A new phishing campaign targeting PayPal users aims to get extensive data from potential victims. The data it's after includes government documents like passport, as well as selfie photos. In a nutshell, it's an extensive form of information theft, the likes of which could result in someone's identity being fully stolen and their financial and other online accounts being taken over.
PayPal phishing sites are a dime a dozen due to the number of people and companies using it as another form of payment method. However, what's notable about this campaign is that all the phishing pages are hosted on legitimate WordPress sites.
Hundreds—if not thousands—of WordPress sites remain vulnerable and easily exploited by scammers because of their poor security and the use of weak passwords. This was evident after Akamai found an attacker had planted a phishing kit on its WordPress honeypot.
After successfully brute-forcing their way into the WordPress site using a list of common credentials, the attackers then installed a file manager plugin that let them upload the phishing kit to the compromised site.
To avoid detection, the phishing kit cross-referenced IP addresses to domains belonging to companies it wants to avoid. Naturally, some of these domains include those belonging to cybersecurity organizations.
Blending into the background
Akamai researchers also noticed how the scammers made an effort to make their phishing page as indistinguishable as possible from the legitimate one. For one thing, the actors used .htaccess (short for hypertext access), a file that allows an admin to modify how a URL destination appears on the address bar.
In this case, the scammers wanted their phishing URL to make it look like it wasn't a PHP file, so they edited out the ".php" bit of the URL. This makes sense because PayPal's sign-in page doesn't have an extension.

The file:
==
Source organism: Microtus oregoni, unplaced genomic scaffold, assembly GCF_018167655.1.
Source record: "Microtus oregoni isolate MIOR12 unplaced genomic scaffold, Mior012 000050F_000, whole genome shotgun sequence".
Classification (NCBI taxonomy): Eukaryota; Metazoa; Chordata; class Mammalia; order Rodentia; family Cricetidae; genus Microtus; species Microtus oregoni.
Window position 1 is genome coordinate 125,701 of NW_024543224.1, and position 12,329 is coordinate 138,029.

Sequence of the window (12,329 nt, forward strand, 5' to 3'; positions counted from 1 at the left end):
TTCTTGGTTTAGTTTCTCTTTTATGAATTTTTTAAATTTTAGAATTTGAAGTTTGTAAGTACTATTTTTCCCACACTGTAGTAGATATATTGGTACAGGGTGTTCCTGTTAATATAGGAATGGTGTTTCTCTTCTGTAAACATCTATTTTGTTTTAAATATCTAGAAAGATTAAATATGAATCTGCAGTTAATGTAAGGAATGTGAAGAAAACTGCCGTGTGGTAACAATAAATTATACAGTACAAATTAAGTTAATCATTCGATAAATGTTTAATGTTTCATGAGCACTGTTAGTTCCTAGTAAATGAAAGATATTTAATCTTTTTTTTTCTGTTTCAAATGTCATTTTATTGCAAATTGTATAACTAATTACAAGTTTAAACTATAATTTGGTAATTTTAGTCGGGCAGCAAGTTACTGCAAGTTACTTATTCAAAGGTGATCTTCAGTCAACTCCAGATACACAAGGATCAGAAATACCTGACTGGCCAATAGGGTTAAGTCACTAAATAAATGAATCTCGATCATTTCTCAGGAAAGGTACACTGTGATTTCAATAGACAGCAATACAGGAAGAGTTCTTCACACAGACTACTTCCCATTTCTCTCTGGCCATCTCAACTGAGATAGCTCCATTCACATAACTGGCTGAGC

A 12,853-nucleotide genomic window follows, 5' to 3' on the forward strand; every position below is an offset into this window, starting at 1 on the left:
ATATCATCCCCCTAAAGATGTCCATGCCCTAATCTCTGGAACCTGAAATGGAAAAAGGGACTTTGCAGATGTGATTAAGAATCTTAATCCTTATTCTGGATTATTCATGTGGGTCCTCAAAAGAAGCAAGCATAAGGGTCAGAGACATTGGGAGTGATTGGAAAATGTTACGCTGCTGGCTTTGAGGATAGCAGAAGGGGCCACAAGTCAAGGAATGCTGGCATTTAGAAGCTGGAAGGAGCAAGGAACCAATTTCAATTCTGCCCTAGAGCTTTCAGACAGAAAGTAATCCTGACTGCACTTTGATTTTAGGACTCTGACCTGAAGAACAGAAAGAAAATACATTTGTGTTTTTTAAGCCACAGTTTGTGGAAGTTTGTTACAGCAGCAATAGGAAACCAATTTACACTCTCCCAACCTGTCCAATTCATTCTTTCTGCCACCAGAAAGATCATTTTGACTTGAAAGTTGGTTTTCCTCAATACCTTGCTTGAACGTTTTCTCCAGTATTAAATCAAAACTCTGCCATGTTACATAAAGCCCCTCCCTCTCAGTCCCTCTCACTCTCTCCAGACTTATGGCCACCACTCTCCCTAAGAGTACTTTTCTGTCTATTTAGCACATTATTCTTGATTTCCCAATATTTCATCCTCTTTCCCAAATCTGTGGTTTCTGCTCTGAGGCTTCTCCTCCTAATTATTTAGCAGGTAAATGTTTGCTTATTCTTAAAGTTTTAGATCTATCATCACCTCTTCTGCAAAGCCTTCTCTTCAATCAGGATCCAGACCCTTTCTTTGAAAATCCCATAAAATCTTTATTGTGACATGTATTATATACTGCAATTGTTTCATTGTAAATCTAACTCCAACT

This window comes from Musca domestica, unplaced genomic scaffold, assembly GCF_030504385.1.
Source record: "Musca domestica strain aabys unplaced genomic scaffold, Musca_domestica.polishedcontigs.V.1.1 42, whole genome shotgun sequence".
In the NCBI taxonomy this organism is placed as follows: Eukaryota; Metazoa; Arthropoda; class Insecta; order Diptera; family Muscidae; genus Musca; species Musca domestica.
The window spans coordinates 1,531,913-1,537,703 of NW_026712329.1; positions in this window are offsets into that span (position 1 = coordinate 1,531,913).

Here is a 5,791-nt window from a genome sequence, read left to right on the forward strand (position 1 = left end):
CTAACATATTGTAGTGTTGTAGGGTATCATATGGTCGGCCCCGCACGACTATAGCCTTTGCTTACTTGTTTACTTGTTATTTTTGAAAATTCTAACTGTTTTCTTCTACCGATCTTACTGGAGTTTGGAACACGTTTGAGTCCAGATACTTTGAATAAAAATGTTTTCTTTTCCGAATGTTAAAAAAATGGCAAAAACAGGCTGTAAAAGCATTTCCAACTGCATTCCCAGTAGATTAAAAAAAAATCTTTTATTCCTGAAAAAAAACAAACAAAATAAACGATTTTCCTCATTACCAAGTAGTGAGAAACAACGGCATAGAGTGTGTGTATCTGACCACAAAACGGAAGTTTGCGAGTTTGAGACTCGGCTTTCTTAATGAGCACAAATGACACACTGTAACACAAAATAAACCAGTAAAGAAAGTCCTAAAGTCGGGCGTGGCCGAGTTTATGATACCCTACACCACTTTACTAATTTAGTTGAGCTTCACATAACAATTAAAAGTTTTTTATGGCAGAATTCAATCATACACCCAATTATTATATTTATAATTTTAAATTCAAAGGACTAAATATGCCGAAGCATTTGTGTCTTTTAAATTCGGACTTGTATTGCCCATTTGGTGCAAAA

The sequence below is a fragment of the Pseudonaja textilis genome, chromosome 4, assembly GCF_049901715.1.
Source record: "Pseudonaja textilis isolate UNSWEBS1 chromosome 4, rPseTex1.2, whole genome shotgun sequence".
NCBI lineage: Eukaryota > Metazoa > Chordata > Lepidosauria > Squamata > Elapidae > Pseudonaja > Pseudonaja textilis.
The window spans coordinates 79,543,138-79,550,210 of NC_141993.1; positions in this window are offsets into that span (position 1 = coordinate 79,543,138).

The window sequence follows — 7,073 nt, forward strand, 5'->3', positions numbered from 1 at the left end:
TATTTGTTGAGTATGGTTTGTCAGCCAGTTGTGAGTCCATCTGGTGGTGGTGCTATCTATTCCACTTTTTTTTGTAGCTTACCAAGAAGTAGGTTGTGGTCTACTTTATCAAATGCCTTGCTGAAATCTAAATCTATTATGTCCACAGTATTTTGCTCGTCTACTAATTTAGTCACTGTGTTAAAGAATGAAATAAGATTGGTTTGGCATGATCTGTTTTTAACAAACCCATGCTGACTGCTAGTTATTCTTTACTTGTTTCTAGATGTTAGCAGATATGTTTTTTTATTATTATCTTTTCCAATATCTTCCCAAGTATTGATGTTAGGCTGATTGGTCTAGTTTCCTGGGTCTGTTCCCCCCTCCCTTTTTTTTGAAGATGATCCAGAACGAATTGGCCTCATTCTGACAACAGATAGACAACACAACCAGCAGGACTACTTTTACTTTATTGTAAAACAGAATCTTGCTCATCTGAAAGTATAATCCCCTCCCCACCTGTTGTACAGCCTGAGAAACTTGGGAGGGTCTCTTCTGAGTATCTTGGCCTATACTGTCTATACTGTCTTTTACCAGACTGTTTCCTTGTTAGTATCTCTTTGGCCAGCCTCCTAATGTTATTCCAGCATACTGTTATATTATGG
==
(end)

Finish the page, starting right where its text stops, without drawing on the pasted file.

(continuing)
Oddly enough, the phish starts off asking users to type in the alphanumeric string they see on the "Security Challenge" page, under the guise of a means to verify that the user isn't a bot.
The next page then asks for the user's PayPal credentials. Normally, phishing kits would stop here, and the scammers would leave content with the PayPal credentials they can then misuse and abuse.
But not here. In this case they want more. This is just the start of a sophisticated work-up to get users to provide such sensitive information without them realizing it.
After users provide their PayPal credentials, they are then presented with a notice of "unusual activity" in the next screen.
Once users click the "Secure My Account" button, they are then directed to a page telling them to confirm all their card details. Here, Akamai noted that a ZIP code and CVV are normally sufficient.
Next, the scammers then ask users for yet more information, specifically their ATM PIN, social security number (SSN), and their mother's maiden name—a bit of detail that could bypass an additional security layer for an account.
The PayPal phishing site then encourages users to link an email address to their PayPal account, giving the attackers a token, and therefore access, to that email account. It also encourages victims to upload official government documents, such as a passport, driver's license, or national ID, to secure the account.
Uploading government documents and taking a selfie to verify them is a bigger ballgame for a victim than just losing credit card information — it could be used to create cryptocurrency trading accounts under the victim’s name. These could then be used to launder money, evade taxes, or provide anonymity for other cybercrimes.~ Akamai Security Research, Akamai
For a verification process for an account showing unusual activity, the amount of information being asked from users is ridiculous and overkill. However, Akamai researchers believe that socially engineering PayPal users to let them keep giving away their data is what makes this phishing kit successful.
"People judge brands and companies on their security measures these days," said Akamai in the report. "Not only is it commonplace to verify your identity in a multitude of ways, but it's also an expectation when logging in to sites with ultrasensitive information, such as financial or healthcare companies."
Phishing, in general, has come a long way. Attackers have been learning from their mistakes thanks to our growing understanding of their tactics and social engineering techniques.
As users of online services, we, too, have an obligation over our own online security and privacy. And the only way one can tell apart two seemingly identical websites is to look at your browser's address bar.
To rephrase a line: to err is human, to scrutinize URLs is divine.